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Sissonville explosion prompts federal hearing

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Senate officials will host a meeting on pipeline safety in Charleston this month, just a few miles from where a natural gas line destroyed the homes of several Sissonville residents.

Sen. Jay Rockefeller, D-W.Va., chairman of the Senate Commerce Committee, said the Jan. 28 field hearing will feature key witnesses to review "the current state of pipeline safety.

"The Sissonville explosion shook West Virginia quite literally, and served as a stark reminder that pipeline safety is serious. And oversight is critically important," Rockefeller said. "This will be the fourth Senate Commerce Committee hearing on this issue during my tenure as chairman, and it's an important one to West Virginia because we know how much worse things could have been in Sissonville. And West Virginians want to know everything is being done to prevent accidents and disasters."

Though the Dec. 11 incident in Sissonville produced no fatalities or injuries, the explosion destroyed a large section of highway and several residential homes. Revelations regarding the condition of the pipe has led many in the area to question the safety of the state's aging pipeline infrastructure.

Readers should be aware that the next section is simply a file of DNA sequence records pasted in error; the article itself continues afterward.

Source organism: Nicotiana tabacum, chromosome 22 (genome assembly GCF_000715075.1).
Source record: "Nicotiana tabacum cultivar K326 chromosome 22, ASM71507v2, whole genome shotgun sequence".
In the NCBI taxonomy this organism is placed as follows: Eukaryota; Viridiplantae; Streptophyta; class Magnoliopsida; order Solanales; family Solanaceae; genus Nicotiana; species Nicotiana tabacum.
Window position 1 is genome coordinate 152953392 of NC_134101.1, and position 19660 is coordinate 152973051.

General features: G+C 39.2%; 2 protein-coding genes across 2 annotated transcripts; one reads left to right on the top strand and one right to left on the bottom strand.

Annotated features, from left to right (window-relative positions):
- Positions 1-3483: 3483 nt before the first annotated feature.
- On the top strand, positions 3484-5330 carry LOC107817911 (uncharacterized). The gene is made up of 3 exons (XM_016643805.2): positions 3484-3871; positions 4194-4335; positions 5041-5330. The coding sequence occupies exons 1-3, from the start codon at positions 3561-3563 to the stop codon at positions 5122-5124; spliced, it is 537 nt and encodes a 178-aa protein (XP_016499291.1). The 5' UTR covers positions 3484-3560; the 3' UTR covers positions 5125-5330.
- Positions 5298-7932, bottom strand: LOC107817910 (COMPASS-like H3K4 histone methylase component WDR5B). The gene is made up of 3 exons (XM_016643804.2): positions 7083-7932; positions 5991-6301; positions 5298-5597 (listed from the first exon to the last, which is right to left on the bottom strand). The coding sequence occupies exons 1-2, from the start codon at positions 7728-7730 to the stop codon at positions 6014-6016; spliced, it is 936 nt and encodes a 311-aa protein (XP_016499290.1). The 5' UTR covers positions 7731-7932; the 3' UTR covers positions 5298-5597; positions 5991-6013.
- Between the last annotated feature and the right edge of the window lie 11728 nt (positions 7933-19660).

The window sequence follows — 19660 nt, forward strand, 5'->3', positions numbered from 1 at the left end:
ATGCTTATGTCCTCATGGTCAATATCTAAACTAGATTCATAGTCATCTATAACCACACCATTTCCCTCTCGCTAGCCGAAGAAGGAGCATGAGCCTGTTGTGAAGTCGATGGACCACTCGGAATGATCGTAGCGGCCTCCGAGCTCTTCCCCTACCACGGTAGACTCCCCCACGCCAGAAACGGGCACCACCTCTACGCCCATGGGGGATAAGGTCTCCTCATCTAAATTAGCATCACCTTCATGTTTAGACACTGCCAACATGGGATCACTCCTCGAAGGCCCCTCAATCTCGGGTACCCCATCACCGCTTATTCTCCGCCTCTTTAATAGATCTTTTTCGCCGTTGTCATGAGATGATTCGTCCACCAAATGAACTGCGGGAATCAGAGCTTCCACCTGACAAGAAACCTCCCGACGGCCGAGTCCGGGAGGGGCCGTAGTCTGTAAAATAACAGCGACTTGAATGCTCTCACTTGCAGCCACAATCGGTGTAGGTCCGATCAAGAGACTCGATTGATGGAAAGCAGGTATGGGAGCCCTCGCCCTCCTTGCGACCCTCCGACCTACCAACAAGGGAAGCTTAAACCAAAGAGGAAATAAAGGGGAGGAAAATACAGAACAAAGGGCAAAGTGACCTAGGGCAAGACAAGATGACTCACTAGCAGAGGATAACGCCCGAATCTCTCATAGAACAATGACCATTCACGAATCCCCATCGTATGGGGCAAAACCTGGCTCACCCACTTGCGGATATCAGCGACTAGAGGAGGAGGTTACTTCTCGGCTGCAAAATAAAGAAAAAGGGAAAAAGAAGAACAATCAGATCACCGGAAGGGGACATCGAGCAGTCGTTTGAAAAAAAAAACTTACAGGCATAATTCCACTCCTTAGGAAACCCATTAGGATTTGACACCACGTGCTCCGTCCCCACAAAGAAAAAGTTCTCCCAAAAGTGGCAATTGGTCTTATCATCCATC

Pipelines similar to the one in Sissonville are found across the state. Because of the fact that the lines are underground, as well as other factors, it is at times difficult to assess the condition of the pipes.

"Passing comprehensive pipeline safety legislation was a good step, but I did push for even stronger provisions in that bill, and we must assess where implementation of that law stands, and whether future actions are needed," Rockefeller said, referencing previous efforts to push for pipeline safety.

The incident was not isolated to West Virginia. More than 30 such pipeline explosions occurred in 2012.

While pieces of a federal investigation regarding the Sissonville explosion have been released, the full cause and mechanism of the explosion has yet to be determined.